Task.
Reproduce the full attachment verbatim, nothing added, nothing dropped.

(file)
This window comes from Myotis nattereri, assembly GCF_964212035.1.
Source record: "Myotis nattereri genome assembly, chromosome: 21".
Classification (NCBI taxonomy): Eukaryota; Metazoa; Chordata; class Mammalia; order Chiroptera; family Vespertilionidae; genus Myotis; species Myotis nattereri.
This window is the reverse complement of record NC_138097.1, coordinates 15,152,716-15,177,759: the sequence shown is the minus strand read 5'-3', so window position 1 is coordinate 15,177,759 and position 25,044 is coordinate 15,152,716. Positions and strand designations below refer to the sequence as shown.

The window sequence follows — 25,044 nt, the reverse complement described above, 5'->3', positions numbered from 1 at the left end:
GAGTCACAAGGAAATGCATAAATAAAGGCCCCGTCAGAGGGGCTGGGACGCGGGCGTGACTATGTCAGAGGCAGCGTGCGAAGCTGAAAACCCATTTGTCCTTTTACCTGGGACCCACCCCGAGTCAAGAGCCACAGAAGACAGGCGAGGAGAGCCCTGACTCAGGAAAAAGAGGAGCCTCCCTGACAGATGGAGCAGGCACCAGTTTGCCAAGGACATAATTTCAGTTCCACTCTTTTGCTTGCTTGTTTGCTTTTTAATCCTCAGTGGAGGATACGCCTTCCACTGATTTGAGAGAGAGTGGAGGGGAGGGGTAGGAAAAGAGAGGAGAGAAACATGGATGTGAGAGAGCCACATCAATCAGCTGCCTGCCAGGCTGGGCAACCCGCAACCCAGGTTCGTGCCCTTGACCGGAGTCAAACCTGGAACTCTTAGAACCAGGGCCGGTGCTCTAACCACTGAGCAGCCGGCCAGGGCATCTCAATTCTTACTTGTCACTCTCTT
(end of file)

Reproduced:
This window comes from Myotis nattereri, assembly GCF_964212035.1.
Source record: "Myotis nattereri genome assembly, chromosome: 21".
Classification (NCBI taxonomy): Eukaryota; Metazoa; Chordata; class Mammalia; order Chiroptera; family Vespertilionidae; genus Myotis; species Myotis nattereri.
This window is the reverse complement of record NC_138097.1, coordinates 15,152,716-15,177,759: the sequence shown is the minus strand read 5'-3', so window position 1 is coordinate 15,177,759 and position 25,044 is coordinate 15,152,716. Positions and strand designations below refer to the sequence as shown.

The window sequence follows — 25,044 nt, the reverse complement described above, 5'->3', positions numbered from 1 at the left end:
GAGTCACAAGGAAATGCATAAATAAAGGCCCCGTCAGAGGGGCTGGGACGCGGGCGTGACTATGTCAGAGGCAGCGTGCGAAGCTGAAAACCCATTTGTCCTTTTACCTGGGACCCACCCCGAGTCAAGAGCCACAGAAGACAGGCGAGGAGAGCCCTGACTCAGGAAAAAGAGGAGCCTCCCTGACAGATGGAGCAGGCACCAGTTTGCCAAGGACATAATTTCAGTTCCACTCTTTTGCTTGCTTGTTTGCTTTTTAATCCTCAGTGGAGGATACGCCTTCCACTGATTTGAGAGAGAGTGGAGGGGAGGGGTAGGAAAAGAGAGGAGAGAAACATGGATGTGAGAGAGCCACATCAATCAGCTGCCTGCCAGGCTGGGCAACCCGCAACCCAGGTTCGTGCCCTTGACCGGAGTCAAACCTGGAACTCTTAGAACCAGGGCCGGTGCTCTAACCACTGAGCAGCCGGCCAGGGCATCTCAATTCTTACTTGTCACTCTCTT